There Is Only Now, the sixth album from legendary hip-hop group Souls of Mischief, is a cinematic crime tale of love, loss, and revenge. A conceptual collaboration with producer Adrian Younge and the first release on his freshly-launched Linear Labs Records label, the album serves as a bookend to two decades of music since the release of the group’s seminal debut album, ‘93 Til Infinity.
Set in 1994, There Is Only Now draws its inspiration from a near-fatal shooting involving group members A+, Opio, Tajai, and Phesto as they were reaching new levels of success early in their careers. Struggling with the volatile combination of newfound fame and the proliferation of gun violence in their native Oakland, the crew parlays the energy from the incident to weave a new tale altogether. As complex as the arrangements and rhymes, the narrative that unfolds is one of unrequited love that spins into lives of the Souls crew. After Tajai is kidnapped, we’re led through a labyrinth of anecdotes and insights into the love triangle of Womack, the thugged out villain; Stoney, herb on the come up; and Miriam, the object of their affections.
There Is Only Now sees the Souls of Mischief crew trading bars with a cast of classic hip-hop and soul luminaries. Narrated by A Tribe Called Quest member Ali Shaheed Muhammad, the album reveals itself under his watchful eye as DJ for fictional local Oakland radio station K-NOW. Busta Rhymes makes an appearance as the story’s villain, Womack, on “Womack’s Lament,” while William Hart of the legendary vocal soul group, The Delfonics, lends his buttery falsetto to the contemplative “Another Side of You.” Snoop Dogg drops knowledge on the situation between Stoney and Womack with an ice cold verse on the title track “There Is Only Now,” and Scarub from Living Legends goes in on “Stone Cold.”
From the Black Jazz stylings of “Ghetto Superhero” to the hectic JB’s-influenced “Green Eyed Monster,” the album showcases Souls of Mischief’s classic flows refreshed over Younge’s trademark sound. Swirling organs, heavy drums, and soaring strings provide a lush backdrop for the Souls crew to trade rhymes like jazz soloists. Younge elaborates, “I wanted to make an album that was like Native Tongues meets Souls of Mischief meets Herbie Hancock and Bob James. I wanted them to be like four horns, so each person is a separate horn player in, for lack of a better term, this hip-hop jazz production.”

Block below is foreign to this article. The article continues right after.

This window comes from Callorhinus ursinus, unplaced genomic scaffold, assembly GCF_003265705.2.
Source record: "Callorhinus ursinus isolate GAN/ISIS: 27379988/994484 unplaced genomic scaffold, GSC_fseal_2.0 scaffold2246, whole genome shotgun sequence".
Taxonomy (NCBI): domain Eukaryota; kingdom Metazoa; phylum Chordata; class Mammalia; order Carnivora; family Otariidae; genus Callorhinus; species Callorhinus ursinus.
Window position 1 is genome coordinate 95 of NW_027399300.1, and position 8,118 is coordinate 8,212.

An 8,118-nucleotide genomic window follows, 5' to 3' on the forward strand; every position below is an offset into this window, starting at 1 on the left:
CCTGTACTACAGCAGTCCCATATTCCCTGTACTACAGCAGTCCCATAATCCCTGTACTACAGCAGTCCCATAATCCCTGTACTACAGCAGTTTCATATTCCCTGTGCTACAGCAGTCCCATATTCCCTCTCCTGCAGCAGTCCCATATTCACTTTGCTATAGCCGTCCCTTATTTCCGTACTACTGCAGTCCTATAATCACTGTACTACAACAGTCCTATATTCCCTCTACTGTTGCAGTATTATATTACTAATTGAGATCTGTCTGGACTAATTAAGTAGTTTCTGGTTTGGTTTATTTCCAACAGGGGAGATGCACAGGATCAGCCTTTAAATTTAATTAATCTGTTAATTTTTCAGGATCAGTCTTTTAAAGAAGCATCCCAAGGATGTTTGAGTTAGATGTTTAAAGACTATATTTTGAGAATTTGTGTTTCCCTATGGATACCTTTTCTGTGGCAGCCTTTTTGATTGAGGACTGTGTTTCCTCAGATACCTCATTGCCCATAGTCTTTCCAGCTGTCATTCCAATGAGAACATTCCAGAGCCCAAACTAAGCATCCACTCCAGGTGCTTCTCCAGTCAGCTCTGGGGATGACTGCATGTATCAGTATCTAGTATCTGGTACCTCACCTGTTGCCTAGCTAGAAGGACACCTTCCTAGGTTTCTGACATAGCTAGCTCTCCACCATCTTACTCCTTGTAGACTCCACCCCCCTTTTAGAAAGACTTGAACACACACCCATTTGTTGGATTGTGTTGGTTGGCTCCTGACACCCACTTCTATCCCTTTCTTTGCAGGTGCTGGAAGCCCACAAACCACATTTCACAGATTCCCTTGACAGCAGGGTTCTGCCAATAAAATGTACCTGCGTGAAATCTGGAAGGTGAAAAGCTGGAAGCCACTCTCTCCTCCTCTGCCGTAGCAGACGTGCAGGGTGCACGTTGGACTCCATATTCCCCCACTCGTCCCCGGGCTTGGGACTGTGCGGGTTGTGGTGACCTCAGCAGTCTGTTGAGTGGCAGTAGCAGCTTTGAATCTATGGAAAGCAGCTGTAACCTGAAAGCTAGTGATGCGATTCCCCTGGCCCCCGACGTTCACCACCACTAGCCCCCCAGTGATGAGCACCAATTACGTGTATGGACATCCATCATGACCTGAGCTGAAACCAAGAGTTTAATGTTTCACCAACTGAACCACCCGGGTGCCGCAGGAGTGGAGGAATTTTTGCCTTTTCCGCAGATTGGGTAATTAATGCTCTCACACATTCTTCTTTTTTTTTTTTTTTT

Fortunate enough to work with his favorite hip-hop group of all time, Younge jumped at the opportunity to create a truly collaborative project that found everyone together in his Los Angeles studio. Drawing on their strength as a quartet, Souls of Mischief circumvent traditional rap song structure and find their inspiration in the unlikely source of sixties soul harmony groups. Marveling at Younge’s unique approach to the production, the emcees felt obliged to step up their game on the lyrical end.
Souls of Mischief and Adrian Younge have created a hip-hop album unlike any other. The result of a special moment for all involved, both parties feel the album represents the best work of their careers. There Is Only Now proves that after two decades in the rap game, hip-hop’s Fab Four remains committed to the expansion of their legacy as pioneers and innovators of hip-hop.
Bio written by Andre Torres